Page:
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Early 19th Century Dissecting Microscopes


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Inv. YG-14-003


© Microscope History all rights reserved

Raspail Chemical Microscope, 1835


Initially, based on the aquatic microscope design of the second half of the 18th century, the microscope is mounted on a mahogany box with a drawer and supports a horizontally adjusting eyepiece, rackwork adjusted swing-arm stage, and a pivoting mirror; the drawer holds two additional eyepieces and a dissecting set of tools. This microscope was produced by the Parisian optician Louis Joseph Deleuil (1795-1862), according to specifications suggested by François-Vincent Raspail (1794–1878), as a modified version of the Cuff/Ellis type aquatic microscope. In the literature, it is said to have tourmaline lenses for high magnifications (to reduce aberrations as tourmaline has an extremely high refractive index). Still, my examination of at least the high magnification in this instrument proved it untrue.

This successful design of a portable single microscope was planned by François-Vincent Raspail (1794–1878, picture below with his microscope), a political reformer and activist and a prominent early 19th-century scientist. Raspail (seen in the photo with this type of microscope) was a founder of microscopical methods in chemistry, a pioneer of organic chemistry and one of the first founders of the cell theory in biology. Raspail also pioneered the staining methods in cell biology using iodine to highlight their different parts. As a politician, Raspail was a devoted republican who was active during the restless periods of the First Empire, the Restoration, the Second Republic and the Second Empire, for which he was sentenced several times to prison.

ReferencesSML: 1921-247; Nuttall 1979: 52; Golub: 235; Harvard: 1302, 1905, 1022, 1990-2-0005, 1094; Wissner; Kuhn; Sobel Coll; Balasse; Harvard Univ. 1302, 1095, 1022; Coffeen 2013: 17; Molecular Expressions.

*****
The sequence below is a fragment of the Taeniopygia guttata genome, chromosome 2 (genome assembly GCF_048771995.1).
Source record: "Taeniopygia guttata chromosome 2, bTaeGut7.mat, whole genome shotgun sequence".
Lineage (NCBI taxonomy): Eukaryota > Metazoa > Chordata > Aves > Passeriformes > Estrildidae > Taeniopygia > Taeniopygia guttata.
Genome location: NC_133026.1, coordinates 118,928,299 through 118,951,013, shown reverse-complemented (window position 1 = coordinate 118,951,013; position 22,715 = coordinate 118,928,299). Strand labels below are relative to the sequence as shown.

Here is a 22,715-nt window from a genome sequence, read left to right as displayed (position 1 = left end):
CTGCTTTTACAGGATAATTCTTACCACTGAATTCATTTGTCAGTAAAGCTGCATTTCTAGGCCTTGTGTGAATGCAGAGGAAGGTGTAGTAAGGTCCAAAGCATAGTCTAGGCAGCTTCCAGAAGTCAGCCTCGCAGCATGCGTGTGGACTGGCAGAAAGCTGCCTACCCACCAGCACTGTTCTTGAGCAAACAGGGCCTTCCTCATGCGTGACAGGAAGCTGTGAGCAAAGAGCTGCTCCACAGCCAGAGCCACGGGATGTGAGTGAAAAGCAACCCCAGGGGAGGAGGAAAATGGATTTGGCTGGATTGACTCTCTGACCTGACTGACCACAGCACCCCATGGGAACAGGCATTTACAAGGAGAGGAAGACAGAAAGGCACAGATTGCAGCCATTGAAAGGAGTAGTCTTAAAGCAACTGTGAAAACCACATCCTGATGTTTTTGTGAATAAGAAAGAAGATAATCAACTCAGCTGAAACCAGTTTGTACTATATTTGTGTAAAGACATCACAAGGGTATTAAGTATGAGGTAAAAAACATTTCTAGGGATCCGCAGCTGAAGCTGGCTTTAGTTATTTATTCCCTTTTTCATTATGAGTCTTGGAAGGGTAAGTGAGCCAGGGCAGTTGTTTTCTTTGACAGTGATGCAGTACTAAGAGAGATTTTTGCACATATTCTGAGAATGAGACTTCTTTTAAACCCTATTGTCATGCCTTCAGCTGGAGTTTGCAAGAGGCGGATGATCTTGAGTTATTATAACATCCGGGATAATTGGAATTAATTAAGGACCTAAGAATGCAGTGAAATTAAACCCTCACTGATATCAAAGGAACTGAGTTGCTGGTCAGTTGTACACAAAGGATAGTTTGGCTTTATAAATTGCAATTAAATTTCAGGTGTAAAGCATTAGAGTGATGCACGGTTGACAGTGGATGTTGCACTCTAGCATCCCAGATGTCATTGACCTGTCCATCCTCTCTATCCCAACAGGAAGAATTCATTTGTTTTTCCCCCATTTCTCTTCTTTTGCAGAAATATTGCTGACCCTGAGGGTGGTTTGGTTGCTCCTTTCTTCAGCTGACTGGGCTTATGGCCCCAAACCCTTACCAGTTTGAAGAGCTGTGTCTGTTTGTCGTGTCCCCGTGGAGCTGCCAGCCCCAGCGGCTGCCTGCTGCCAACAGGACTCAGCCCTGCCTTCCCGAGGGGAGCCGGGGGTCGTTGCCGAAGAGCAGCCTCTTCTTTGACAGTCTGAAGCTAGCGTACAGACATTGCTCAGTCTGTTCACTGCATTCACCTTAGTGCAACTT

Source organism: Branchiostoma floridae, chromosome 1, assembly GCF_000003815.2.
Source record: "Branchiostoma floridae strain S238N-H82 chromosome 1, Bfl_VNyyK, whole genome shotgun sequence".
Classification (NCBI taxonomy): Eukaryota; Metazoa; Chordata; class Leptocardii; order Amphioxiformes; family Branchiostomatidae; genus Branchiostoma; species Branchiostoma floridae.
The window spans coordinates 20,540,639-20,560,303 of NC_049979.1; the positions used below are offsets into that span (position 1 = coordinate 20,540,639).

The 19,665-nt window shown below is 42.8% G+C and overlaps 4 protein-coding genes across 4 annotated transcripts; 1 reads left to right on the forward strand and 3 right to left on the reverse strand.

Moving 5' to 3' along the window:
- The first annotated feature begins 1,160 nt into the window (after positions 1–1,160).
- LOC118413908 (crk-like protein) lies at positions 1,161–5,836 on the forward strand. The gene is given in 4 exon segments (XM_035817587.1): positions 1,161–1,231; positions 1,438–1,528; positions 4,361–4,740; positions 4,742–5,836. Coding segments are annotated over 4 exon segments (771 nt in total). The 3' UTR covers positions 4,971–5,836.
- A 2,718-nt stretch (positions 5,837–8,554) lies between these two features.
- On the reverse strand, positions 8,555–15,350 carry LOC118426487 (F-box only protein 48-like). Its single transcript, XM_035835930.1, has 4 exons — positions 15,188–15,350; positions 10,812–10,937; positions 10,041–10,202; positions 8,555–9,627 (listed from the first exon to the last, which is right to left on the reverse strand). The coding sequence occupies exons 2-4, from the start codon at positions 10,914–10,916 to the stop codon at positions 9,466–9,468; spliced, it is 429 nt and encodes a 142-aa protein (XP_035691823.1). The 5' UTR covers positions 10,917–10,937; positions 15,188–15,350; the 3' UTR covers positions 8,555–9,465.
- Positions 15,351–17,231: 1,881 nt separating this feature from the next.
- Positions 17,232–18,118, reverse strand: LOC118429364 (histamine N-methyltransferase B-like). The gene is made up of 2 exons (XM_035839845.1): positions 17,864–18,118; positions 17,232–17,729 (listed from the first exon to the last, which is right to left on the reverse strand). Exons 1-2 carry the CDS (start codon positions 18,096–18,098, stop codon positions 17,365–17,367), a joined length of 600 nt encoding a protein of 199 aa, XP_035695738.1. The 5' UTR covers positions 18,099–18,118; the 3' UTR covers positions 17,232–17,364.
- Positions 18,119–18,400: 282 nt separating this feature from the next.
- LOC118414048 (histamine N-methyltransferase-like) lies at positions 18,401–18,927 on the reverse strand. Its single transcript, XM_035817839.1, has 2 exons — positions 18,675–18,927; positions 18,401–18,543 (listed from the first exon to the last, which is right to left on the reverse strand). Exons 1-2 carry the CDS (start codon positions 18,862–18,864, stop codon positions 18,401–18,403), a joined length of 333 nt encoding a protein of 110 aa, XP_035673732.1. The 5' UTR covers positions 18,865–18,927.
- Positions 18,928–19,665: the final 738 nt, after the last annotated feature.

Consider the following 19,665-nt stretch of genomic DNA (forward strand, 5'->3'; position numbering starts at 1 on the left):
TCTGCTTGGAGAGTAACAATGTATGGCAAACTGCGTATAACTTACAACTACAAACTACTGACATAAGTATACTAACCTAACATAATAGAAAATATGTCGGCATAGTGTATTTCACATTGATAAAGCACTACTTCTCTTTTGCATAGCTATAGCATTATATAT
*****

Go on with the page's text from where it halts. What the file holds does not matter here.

François-Vincent Raspail and his microscope

Hartnack and Oberhauser, Raspail-Type Microscope, 1857-60



This is a later version of Raspail's dissecting microscope, made by George Oberhauser and Edmund Hartnack in Paris.
Edmund Hartnack (1826-91) was a highly esteemed Prussian microscope maker. In 1842-1847 he apprenticed in Berlin under the mechanic Wilhelm Hirschmann senior (1777-1847), which in turn worked with Schiek and Pistor. In 1847 Hartnack moved to Paris to join Heinrich Daniel Rühmkorff (1803-1877), but later he joined the instrument-making firm of Georges Oberhäuser. As opposed to a widespread error probably first introduced by Brian Bracegirdle, Oberhäuser was not Hartnack's uncle! In 1854 Oberhäuser and Hartnack formed a partnership after the latter married Johanna Maria Louise Kleinod, Oberhäuser's niece. In 1864 Hartnack took over the business, from which his former boss had withdrawn more and more. Hartnack established his workshop at 21 Place Dauphin in Paris in 1860. In 1864 he joined forces with the Polish astronomer and mathematician Adam Prazmowski, the former assistant to the Warsaw Observatory and participant in various expeditions to observe solar eclipses and to measure degrees. Prazmowski escaped The January Uprising in Poland and became the production manager of the Hartnack firm. Hartnack had to leave Paris during the French-Prussian War of 1870 and maintained his factory in Potsdam, leaving his partner Prazmowski, in Paris. In 1878, Prazmowski became the owner of the Parisian branch. After his death in 1885, the master Bézu & Hausser took over the workshop and sold it to Alfred Nachet in 1896. 

Inv. YG-22-031

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